And the thing was, these were my automatic responses, that I didn’t even have to think about or try to formulate. Not just the “awww…” response, but the second one, the hyper-critical, These Are All The Things That Are Wrong Here And These Are The Proof-texts Why response.

Thinking about the second response, I am taken aback… and not in a good way.

Where does this hyper-critical response come from, complete with its associated proof-texts?

Sure, this stuff was all pounded into my head years ago, when I converted. But I’ve been away from conservative Muslim communities for a while now, and seldom interact with conservative Muslims (aside from a few family members). I don’t usually listen to conservative khutbas or attend mosques or read books written by conservatives or (god forbid) go to those fatwa sites. So, it’s not as though those attitudes and proof-texts could be expected to be uppermost in my mind, because they aren’t exactly receiving reinforcement.

And, these are mostly ideas that I don’t rationally believe in either (more on that in a minute).

So, where does this come from??

Well, wherever it comes from, it soon became evident that I was not the only person who has the same inbuilt Islamic Carping Criticism-o-meter (ICC), because it did not take long for a “halal” version of the video to be posted. Meaning, a version in which most of the women have been edited out, and those remaining are hijabis. Only the upper one-third of their bodies are shown, and they are mostly standing still. Not only are the dancing women now gone, but even the hijabi riding her bike.

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It’s all about control

Several weeks ago, one of my daughters had a school field trip that involved visiting a Hindu temple, a Christian church, and a mosque. A class project on world religions.

Actually, stop judging and body-shaming. My body is not an obscenity. If you don't like what I'm wearing, how about you try lowering your gaze??

Actually, stop judging and body-shaming. The female body is not an obscenity. If you don’t like what someone is wearing, how about lowering your gaze??

Along with the permission forms sent home for parents to sign came a letter from the teacher explaining the type of behavior and dress that would be required of the students. Much of it was very reasonable, reminding the students that these are places of worship, so they needed to behave respectfully. But the girls were also told that they needed to wear long, loose pants (preferably sweatpants) and headscarves when they were at the mosque.

I paused, reading this letter. The field trip was going to take place in the afternoon, in the middle of the week. They would not be attending Friday Prayers, or any congregational prayer. They were not going to pray, either—they were there to see the building, and to hear the imam explain a bit about Islam and the community and the kinds of rituals and activities that would normally take place in a mosque.

In other words, what on earth would be the reason for requiring a bunch of mostly non-Muslim teenage girls to wear headscarves?? Or even to worry about what they might or might not be wearing on their legs??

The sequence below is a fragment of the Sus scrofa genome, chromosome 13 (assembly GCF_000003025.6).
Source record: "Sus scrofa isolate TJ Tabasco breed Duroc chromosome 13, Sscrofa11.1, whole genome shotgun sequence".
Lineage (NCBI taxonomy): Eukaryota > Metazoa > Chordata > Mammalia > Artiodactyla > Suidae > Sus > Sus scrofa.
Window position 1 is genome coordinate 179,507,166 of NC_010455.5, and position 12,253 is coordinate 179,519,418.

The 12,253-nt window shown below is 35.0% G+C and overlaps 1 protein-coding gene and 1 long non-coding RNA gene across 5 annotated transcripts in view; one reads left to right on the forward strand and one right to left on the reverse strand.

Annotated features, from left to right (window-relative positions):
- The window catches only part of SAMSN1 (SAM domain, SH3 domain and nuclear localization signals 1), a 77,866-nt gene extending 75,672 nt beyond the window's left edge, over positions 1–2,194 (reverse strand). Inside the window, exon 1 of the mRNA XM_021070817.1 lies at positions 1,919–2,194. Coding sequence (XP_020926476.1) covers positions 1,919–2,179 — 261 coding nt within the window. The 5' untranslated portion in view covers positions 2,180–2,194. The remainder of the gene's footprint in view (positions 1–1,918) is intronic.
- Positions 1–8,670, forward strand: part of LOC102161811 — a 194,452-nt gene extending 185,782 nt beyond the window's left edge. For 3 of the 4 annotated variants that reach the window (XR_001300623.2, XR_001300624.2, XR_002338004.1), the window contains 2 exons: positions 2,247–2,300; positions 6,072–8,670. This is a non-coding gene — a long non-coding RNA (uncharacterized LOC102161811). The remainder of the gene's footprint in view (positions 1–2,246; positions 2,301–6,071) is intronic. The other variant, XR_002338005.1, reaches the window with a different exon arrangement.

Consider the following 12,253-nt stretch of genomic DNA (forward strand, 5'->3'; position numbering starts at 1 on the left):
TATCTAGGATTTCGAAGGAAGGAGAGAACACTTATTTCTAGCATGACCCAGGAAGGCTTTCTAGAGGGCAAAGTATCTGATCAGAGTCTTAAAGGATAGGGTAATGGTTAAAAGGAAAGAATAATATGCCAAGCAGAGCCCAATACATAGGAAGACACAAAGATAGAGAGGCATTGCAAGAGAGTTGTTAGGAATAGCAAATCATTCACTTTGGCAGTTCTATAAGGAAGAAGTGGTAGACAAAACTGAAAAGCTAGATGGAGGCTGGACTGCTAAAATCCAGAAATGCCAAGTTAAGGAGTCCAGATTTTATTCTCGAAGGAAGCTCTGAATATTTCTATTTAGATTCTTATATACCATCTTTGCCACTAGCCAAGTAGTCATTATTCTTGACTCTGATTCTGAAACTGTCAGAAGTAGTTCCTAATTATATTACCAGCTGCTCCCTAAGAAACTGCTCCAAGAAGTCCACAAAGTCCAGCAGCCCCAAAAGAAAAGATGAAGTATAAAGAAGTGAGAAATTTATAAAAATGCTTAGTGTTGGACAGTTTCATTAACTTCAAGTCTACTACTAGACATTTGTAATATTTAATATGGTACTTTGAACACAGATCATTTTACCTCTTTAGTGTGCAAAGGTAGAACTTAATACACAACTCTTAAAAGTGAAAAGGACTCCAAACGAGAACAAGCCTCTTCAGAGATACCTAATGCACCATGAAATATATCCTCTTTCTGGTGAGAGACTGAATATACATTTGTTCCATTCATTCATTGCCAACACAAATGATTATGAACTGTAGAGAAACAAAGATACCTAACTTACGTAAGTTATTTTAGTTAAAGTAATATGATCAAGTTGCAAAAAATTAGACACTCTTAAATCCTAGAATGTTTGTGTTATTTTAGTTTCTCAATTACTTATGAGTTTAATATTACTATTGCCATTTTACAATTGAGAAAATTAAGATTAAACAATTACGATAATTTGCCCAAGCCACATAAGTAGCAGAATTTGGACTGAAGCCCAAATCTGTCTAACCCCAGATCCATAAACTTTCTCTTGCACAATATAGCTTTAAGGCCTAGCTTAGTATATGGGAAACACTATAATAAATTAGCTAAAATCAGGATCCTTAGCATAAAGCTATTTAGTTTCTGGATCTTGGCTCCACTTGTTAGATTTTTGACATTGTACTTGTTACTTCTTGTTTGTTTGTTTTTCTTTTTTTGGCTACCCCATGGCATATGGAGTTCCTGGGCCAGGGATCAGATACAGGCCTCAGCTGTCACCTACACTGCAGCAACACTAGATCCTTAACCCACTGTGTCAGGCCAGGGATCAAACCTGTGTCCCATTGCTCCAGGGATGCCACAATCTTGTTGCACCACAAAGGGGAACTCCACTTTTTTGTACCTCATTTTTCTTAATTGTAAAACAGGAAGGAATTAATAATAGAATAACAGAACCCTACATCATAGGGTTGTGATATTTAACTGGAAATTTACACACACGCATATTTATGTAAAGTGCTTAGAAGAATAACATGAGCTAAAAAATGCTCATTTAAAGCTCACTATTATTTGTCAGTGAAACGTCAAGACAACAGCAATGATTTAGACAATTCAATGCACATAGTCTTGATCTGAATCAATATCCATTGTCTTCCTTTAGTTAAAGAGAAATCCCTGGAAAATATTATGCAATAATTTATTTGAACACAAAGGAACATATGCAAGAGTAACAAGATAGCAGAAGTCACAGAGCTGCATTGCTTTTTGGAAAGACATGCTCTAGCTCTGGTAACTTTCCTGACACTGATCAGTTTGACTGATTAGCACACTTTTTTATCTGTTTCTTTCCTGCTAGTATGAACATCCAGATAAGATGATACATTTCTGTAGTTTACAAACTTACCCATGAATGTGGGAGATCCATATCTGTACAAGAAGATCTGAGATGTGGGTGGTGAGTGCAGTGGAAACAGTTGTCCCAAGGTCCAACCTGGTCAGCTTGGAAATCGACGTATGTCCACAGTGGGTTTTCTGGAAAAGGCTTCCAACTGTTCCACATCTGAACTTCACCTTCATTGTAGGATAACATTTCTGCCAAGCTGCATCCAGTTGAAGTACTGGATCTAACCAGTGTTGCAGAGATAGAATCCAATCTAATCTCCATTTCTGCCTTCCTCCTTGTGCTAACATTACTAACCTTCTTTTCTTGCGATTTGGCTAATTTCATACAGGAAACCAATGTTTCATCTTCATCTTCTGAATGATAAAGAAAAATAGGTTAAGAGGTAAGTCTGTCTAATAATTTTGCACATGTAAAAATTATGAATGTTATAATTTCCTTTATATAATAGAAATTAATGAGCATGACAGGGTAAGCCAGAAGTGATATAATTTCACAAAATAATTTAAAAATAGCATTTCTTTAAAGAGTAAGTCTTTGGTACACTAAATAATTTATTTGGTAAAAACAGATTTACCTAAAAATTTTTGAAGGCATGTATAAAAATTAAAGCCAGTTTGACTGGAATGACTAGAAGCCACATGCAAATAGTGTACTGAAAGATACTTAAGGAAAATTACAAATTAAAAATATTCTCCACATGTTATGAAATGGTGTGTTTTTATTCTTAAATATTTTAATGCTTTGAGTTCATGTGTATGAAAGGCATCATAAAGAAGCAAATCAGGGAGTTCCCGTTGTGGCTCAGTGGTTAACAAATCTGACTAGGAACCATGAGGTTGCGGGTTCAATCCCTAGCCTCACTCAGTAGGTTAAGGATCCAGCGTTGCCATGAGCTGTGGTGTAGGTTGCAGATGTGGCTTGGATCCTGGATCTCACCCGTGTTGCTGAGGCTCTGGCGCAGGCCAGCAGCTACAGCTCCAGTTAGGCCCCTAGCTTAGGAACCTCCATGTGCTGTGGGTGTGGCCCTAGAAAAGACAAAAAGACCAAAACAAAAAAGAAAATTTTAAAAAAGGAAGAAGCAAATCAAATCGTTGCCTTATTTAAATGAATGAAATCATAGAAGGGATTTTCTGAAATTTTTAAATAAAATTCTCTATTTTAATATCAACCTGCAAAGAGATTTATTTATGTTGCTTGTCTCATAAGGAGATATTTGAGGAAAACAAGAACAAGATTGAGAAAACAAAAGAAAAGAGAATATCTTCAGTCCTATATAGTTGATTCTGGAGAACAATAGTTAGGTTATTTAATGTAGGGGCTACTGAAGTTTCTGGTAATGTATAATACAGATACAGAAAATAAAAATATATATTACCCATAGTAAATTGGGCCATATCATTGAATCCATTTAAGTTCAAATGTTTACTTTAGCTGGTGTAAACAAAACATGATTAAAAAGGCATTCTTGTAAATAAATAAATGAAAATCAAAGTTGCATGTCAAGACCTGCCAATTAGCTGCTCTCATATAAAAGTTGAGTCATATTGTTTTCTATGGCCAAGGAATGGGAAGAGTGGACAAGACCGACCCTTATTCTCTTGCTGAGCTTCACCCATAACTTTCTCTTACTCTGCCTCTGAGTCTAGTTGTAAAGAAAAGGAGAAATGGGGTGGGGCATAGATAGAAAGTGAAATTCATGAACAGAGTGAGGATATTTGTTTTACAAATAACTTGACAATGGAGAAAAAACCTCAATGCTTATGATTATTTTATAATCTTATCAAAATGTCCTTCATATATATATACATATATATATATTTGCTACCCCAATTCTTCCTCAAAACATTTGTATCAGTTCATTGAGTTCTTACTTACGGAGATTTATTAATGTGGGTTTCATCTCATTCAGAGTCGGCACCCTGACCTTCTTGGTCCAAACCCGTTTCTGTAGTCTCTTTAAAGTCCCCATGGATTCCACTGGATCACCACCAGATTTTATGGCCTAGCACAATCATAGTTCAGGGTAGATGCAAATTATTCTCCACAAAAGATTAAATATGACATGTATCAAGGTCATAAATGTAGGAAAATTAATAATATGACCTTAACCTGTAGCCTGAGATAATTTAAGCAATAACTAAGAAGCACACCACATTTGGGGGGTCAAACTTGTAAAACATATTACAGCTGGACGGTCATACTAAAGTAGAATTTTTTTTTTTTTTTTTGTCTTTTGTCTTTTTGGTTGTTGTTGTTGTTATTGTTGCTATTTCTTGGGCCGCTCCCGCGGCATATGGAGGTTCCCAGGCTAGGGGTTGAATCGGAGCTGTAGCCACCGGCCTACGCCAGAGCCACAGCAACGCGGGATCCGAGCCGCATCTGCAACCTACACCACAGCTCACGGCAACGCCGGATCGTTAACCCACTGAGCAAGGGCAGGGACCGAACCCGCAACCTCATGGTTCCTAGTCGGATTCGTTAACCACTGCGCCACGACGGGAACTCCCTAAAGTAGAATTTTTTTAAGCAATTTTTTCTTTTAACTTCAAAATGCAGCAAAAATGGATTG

My daughter wasn’t bothered by this, however. Because she took it for granted that somehow, a girl entering a mosque with uncovered hair or limbs profanes the mosque. And she was proud that at least she knew better than to even think of doing that, unlike some of the non-Muslim girls in her class, who didn’t seem to understand that you have to really watch what you wear to the mosque.

I pointed out to her that when I had first visited that same mosque in the early ’80’s, I saw women wearing short-sleeved, tight, scoop-necked shalwar kameez entering that mosque with transparent dupattas loosely draped over part of their heads and not concealing much of their hair, in order to attend Friday Prayers. They entered through the main door, along with everyone else. Then, they went up to the women’s balcony, put on the large white cotton prayer khimars that were kept there for all those women who did not come to the mosque dressed “suitably” for prayer, prayed, and left at the end of the service.

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Towards telling our stories

(continued from the October 5th post on the “White Widow”)

In her article on Samantha Lewthwaite, Khadija Magardie  begins by stating that it isn’t regarded as polite in the Muslim community to refer to converts as “converts”—instead, they are called “reverts,” because it is believed that everyone is born a Muslim, but many people regard themselves as belonging to other religions because their parents made them into something else. And, that Muslims see this notion that everyone is actually born Muslim as a positive thing, as proof that the community is open to everyone and anyone who wants to join it. And also, that a number of prominent people in the twentieth century converted to Islam, and in some cases, helped directly or indirectly to promote the myth of an open, embracing world-wide Muslim community that welcomes everyone, regardless of race, class or gender.